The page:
Katy Beale and I ran a workshop on ‘hacking culture’ at the V&A Museum on Friday 15 July. I’ve put the photos for ‘Culture (paper) hack at V&A’s Web Weekend‘ but still haven’t written this workshop up properly. Briefly – we explained what hack days are, the types of hacks people create, how CultureHack started – then we handed over to the participants to ‘create their perfect museum experience’ with paper, markers, scissors, glue and some printouts of objects from the V&A’s collection online. People came up with some wonderfully creative ideas, and it was interesting to see where they overlapped with the kinds of things you see at hack days, and where they were completely different.
Katy and Mia explore the idea of museums as objects, stories, experiences, people and places. If you could take objects out of the museum, where would you put them? If you could have access to any part of the museum, what would it be? You’ll hear about recent Culture Hacks and then create your own paper prototypes, bringing to life your own simple solutions or seemingly impossible ideas.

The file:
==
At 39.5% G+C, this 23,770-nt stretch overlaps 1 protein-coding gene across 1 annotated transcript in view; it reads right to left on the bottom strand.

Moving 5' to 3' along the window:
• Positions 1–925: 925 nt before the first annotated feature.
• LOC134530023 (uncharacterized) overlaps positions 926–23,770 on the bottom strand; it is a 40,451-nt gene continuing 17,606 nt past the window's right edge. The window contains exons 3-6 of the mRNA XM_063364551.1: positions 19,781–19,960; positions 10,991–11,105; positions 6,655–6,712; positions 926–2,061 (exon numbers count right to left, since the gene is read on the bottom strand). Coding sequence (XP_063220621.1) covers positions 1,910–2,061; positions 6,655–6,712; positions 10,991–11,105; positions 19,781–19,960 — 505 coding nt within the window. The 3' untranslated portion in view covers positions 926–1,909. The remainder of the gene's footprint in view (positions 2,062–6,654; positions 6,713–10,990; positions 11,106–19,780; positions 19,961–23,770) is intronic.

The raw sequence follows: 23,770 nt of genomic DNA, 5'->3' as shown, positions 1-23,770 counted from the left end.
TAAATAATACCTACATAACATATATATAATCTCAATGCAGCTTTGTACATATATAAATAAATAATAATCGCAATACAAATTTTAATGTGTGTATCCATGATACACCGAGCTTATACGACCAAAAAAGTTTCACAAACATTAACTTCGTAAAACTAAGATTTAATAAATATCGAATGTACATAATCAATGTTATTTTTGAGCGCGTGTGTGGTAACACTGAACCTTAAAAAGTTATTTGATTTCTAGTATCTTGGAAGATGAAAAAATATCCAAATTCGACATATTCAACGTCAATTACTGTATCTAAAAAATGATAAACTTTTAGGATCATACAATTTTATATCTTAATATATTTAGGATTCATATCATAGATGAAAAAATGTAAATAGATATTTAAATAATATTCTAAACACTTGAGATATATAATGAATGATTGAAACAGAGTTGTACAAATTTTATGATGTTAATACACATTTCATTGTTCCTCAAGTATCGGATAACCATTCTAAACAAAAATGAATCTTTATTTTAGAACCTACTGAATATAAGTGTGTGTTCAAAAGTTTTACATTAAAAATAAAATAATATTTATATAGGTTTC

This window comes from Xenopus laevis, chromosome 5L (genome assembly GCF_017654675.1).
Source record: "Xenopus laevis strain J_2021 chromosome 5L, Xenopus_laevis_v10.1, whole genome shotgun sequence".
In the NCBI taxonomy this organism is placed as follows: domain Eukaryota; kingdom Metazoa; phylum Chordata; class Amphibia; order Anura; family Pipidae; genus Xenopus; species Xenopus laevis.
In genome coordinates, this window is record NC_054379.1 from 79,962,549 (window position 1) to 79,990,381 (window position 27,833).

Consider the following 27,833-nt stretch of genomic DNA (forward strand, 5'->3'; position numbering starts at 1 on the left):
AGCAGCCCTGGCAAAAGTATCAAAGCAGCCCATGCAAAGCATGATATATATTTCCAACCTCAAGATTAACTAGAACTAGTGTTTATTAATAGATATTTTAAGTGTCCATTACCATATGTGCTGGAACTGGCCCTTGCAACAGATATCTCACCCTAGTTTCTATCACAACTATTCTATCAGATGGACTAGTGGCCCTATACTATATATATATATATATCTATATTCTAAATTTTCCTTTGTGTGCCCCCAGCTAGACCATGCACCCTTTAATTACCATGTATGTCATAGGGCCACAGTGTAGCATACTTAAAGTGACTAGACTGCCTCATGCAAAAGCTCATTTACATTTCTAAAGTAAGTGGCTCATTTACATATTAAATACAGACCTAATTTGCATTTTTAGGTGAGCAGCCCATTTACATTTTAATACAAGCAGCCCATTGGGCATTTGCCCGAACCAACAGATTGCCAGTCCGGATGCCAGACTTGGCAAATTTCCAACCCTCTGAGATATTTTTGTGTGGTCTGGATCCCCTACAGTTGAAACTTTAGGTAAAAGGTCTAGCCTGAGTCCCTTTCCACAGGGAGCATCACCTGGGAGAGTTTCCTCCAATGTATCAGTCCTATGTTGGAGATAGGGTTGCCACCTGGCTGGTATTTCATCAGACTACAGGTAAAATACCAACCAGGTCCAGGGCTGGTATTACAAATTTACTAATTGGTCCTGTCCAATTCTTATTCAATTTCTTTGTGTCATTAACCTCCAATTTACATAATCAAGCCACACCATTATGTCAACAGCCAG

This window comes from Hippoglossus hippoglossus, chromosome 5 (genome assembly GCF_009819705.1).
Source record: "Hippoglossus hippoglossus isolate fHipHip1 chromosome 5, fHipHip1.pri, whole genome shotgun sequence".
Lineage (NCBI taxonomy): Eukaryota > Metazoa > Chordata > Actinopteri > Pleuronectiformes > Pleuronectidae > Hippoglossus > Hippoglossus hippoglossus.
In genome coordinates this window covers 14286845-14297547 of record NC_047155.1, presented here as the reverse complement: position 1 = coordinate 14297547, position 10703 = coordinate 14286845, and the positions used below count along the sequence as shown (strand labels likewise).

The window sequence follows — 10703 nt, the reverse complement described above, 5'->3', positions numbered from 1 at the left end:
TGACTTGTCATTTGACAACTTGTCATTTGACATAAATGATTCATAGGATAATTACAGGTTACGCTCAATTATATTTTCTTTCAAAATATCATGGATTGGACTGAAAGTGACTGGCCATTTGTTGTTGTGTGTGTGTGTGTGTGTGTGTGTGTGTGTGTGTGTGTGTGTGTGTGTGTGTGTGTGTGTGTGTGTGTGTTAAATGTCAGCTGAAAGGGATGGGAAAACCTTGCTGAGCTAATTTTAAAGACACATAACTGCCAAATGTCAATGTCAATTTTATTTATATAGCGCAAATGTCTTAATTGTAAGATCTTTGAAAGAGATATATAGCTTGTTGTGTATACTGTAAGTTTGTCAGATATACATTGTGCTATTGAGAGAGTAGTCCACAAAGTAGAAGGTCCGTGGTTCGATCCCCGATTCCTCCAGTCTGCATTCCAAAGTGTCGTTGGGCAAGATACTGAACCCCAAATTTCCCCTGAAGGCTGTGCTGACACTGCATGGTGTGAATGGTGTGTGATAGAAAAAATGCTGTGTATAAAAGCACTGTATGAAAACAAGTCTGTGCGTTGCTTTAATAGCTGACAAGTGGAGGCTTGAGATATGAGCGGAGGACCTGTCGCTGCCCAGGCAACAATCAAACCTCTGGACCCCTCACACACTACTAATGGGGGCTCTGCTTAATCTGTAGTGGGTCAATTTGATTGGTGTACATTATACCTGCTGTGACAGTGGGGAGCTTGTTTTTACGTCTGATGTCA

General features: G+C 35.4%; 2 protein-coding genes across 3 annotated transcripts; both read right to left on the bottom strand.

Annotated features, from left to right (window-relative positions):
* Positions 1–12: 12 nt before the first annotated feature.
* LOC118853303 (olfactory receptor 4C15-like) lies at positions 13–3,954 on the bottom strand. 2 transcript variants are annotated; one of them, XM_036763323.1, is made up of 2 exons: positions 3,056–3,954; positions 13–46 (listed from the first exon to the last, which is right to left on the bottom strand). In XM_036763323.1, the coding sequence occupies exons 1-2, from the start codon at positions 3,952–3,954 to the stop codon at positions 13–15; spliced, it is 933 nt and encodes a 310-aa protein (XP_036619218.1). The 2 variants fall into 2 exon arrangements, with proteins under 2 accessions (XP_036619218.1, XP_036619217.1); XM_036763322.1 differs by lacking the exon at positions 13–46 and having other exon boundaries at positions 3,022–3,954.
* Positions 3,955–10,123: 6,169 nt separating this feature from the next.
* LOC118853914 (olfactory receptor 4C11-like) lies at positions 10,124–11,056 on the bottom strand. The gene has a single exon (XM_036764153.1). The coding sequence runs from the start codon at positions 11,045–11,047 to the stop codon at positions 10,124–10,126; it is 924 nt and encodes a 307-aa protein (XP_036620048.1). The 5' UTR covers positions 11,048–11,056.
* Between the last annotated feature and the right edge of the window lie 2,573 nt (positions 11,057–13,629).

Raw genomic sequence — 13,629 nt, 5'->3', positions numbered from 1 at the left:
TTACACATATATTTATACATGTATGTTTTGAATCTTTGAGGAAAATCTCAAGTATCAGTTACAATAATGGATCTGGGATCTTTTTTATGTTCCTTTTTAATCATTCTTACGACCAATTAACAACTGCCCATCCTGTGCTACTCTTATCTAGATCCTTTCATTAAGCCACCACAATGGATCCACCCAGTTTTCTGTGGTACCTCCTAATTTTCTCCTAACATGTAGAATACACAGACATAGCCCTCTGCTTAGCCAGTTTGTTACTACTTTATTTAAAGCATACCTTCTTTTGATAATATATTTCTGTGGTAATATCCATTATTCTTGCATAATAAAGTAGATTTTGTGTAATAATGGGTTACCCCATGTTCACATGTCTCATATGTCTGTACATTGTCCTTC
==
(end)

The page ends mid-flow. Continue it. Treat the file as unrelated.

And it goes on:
A presentation for the International Training Programme run by the British Museum for museum professionals from around the world. This is based on a presentation I prepared for OpenCulture 2011, but includes additional material on mobile phones/devices including the ‘Hidden Histories’ pilot.
‘Share What You See’ is a WordPress plugin designed to make a museum and gallery visit more personal, memorable and sociable. There’s always that one object that made you laugh, reminded you of friends or family, or was just really striking. The plugin lets you search for the object in the Europeana collection (by title, and hopefully by venue or accession number), and instantly create a blog post about it (screenshot below) to share it with others. Once you’ve found your object, the plugin automatically inserts an image of it, plus the title, description and venue name. You can then add your own text and whatever other media you like.
I curated a session relating to the UKMW09 themes of ‘The everyday web: situated, sensory, social’. I was particularly interested in investigating what we could learn from games and how that could be translated to interactions with museums. The conference was held at the V&A, London, on December 2, 2009.